Let's break the process down into manageable steps and identify what actions each player can take to change the result. This will be the basis of a series of six articles.
The first article, next month, will be an examination of the current standard of technology. The most contentious issue in technology today is open protocol versus proprietary, and Lon versus BACnet in the selection of open protocol. This article will focus will explore what each open protocol actually achieves, and will recommend that all BASs should use BACnet at the system management level, and that BASs should consider Lon, BACnet, or EIB at the device level.
The second article will consider writing of specifications. This will cover some simple suggestions to make sure the specification is readable and the intent is clear. As well, this will also carry on from the previous article and make some suggestions for specifying open protocols.
The third article will explore methods of tendering that allow the client and consultant to keep control of the process. This will discuss the concept of Division 17 in North America and the advantages and disadvantages of separate proposal calls for automation systems versus incorporating automation as part of the tendering process. The article will also look at the advantage of breakout pricing by manufacturer and benefit for the client to control and analyze the process.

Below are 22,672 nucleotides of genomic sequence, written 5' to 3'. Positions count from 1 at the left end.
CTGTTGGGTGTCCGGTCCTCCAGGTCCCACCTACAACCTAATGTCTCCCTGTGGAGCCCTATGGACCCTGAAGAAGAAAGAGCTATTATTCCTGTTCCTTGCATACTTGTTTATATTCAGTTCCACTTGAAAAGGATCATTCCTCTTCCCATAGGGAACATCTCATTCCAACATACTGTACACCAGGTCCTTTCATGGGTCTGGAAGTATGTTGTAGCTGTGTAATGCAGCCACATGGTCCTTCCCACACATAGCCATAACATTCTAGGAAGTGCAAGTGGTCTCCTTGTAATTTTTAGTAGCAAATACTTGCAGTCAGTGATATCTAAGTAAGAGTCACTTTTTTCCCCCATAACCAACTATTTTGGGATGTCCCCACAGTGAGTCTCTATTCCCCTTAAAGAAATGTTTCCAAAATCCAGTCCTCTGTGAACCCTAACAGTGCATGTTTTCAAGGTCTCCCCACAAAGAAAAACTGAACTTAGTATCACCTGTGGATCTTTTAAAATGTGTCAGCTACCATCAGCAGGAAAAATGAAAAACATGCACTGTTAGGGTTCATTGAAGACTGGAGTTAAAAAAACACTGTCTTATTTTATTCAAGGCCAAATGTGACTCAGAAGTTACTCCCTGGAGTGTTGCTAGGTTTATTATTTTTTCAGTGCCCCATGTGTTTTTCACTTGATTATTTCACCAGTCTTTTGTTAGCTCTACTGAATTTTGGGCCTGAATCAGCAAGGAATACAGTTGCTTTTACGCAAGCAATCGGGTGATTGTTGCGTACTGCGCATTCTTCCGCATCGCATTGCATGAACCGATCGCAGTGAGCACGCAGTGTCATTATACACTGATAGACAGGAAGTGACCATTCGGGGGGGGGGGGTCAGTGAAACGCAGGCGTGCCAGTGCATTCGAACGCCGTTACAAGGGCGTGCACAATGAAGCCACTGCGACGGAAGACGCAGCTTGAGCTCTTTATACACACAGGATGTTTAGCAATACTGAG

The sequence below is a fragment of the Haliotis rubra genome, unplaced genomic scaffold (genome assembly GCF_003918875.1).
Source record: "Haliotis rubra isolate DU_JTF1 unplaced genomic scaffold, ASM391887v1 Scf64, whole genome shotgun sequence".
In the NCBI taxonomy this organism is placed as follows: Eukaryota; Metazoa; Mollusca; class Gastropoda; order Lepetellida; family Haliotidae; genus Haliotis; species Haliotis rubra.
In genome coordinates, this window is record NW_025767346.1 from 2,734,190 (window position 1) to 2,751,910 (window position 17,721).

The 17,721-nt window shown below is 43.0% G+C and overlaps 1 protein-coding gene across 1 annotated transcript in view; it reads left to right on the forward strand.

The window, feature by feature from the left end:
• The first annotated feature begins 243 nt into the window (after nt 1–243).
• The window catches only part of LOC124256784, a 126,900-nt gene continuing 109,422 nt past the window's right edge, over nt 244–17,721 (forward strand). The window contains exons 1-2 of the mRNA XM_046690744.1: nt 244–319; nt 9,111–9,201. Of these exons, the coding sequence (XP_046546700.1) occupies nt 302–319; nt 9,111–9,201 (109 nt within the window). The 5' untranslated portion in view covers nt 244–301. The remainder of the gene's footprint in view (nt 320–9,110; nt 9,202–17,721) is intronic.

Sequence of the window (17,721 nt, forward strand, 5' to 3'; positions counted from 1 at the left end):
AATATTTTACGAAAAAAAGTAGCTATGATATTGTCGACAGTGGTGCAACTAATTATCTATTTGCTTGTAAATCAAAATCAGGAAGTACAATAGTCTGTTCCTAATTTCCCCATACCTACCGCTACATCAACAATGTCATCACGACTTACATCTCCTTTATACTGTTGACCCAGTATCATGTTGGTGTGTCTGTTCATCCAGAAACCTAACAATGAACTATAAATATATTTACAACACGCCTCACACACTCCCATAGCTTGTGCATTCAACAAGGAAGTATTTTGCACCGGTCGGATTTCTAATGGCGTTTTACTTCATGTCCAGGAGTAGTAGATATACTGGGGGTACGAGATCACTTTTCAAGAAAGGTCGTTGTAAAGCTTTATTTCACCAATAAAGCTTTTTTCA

The fourth article will cover construction practices to ensure a working building at the completion. The article will discuss documentation, coordination, and scheduling. It will also look at the interaction of the different parties in the construction practice to ensure all are working towards a best practice solution.
The fifth article will examine commissioning, balancing and testing. Failures in this step of the process results in good systems failing to perform. Of all the problems in building automation this should be the simplest to address.
The final article will cover recommendations for clients to protect their investment over the life of a building. This will cover approaches to maintenance, upgrades, and expansions. It will consider the interaction of the automation contractor with other intelligent system contractors and the mechanical servicing of the building.
Hopefully, this series will provide some simple practical steps for all members of the construction process to provide working building automation systems.